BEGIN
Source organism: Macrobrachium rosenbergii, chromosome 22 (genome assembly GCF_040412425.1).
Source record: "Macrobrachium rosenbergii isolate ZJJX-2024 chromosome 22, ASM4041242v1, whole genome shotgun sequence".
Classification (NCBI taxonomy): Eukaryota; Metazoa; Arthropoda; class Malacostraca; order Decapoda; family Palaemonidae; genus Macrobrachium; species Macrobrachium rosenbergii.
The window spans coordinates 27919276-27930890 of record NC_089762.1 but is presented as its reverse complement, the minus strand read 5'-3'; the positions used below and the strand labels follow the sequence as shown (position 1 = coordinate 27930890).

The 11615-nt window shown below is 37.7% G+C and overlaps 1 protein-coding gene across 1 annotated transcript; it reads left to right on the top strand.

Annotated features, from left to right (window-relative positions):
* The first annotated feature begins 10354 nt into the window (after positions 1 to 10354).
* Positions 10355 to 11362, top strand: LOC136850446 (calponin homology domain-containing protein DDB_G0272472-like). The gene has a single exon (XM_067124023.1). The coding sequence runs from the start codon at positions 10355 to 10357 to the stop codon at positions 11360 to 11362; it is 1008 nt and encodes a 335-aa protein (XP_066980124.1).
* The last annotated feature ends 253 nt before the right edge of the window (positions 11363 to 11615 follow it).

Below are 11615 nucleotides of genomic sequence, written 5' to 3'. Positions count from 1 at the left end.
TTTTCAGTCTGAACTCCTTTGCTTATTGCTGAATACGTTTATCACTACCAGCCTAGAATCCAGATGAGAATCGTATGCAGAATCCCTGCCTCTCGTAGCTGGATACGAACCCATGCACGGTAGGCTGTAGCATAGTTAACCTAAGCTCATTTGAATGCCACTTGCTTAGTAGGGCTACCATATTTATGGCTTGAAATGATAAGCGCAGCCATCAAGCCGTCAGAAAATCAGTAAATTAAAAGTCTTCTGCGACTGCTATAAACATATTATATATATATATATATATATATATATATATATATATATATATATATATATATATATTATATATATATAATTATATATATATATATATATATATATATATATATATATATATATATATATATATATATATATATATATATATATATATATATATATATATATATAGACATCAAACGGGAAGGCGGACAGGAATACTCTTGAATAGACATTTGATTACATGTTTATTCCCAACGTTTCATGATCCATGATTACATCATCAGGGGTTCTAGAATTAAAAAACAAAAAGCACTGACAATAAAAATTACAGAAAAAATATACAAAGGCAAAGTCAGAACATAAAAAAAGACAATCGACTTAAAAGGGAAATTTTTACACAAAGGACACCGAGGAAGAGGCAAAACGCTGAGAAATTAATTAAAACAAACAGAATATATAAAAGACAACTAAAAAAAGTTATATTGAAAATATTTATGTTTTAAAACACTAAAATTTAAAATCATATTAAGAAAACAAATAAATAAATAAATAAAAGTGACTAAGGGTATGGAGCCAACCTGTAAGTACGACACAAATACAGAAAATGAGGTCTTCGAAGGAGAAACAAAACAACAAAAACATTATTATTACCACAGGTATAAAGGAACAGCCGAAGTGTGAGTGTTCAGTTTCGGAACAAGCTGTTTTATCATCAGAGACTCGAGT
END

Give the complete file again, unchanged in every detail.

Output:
Source organism: Macrobrachium rosenbergii, chromosome 22 (genome assembly GCF_040412425.1).
Source record: "Macrobrachium rosenbergii isolate ZJJX-2024 chromosome 22, ASM4041242v1, whole genome shotgun sequence".
Classification (NCBI taxonomy): Eukaryota; Metazoa; Arthropoda; class Malacostraca; order Decapoda; family Palaemonidae; genus Macrobrachium; species Macrobrachium rosenbergii.
The window spans coordinates 27919276-27930890 of record NC_089762.1 but is presented as its reverse complement, the minus strand read 5'-3'; the positions used below and the strand labels follow the sequence as shown (position 1 = coordinate 27930890).

The 11615-nt window shown below is 37.7% G+C and overlaps 1 protein-coding gene across 1 annotated transcript; it reads left to right on the top strand.

Annotated features, from left to right (window-relative positions):
* The first annotated feature begins 10354 nt into the window (after positions 1 to 10354).
* Positions 10355 to 11362, top strand: LOC136850446 (calponin homology domain-containing protein DDB_G0272472-like). The gene has a single exon (XM_067124023.1). The coding sequence runs from the start codon at positions 10355 to 10357 to the stop codon at positions 11360 to 11362; it is 1008 nt and encodes a 335-aa protein (XP_066980124.1).
* The last annotated feature ends 253 nt before the right edge of the window (positions 11363 to 11615 follow it).

Below are 11615 nucleotides of genomic sequence, written 5' to 3'. Positions count from 1 at the left end.
TTTTCAGTCTGAACTCCTTTGCTTATTGCTGAATACGTTTATCACTACCAGCCTAGAATCCAGATGAGAATCGTATGCAGAATCCCTGCCTCTCGTAGCTGGATACGAACCCATGCACGGTAGGCTGTAGCATAGTTAACCTAAGCTCATTTGAATGCCACTTGCTTAGTAGGGCTACCATATTTATGGCTTGAAATGATAAGCGCAGCCATCAAGCCGTCAGAAAATCAGTAAATTAAAAGTCTTCTGCGACTGCTATAAACATATTATATATATATATATATATATATATATATATATATATATATATATATATATATATATTATATATATATAATTATATATATATATATATATATATATATATATATATATATATATATATATATATATATATATATATATATATATATATATATATATATATATATAGACATCAAACGGGAAGGCGGACAGGAATACTCTTGAATAGACATTTGATTACATGTTTATTCCCAACGTTTCATGATCCATGATTACATCATCAGGGGTTCTAGAATTAAAAAACAAAAAGCACTGACAATAAAAATTACAGAAAAAATATACAAAGGCAAAGTCAGAACATAAAAAAAGACAATCGACTTAAAAGGGAAATTTTTACACAAAGGACACCGAGGAAGAGGCAAAACGCTGAGAAATTAATTAAAACAAACAGAATATATAAAAGACAACTAAAAAAAGTTATATTGAAAATATTTATGTTTTAAAACACTAAAATTTAAAATCATATTAAGAAAACAAATAAATAAATAAATAAAAGTGACTAAGGGTATGGAGCCAACCTGTAAGTACGACACAAATACAGAAAATGAGGTCTTCGAAGGAGAAACAAAACAACAAAAACATTATTATTACCACAGGTATAAAGGAACAGCCGAAGTGTGAGTGTTCAGTTTCGGAACAAGCTGTTTTATCATCAGAGACTCGAGT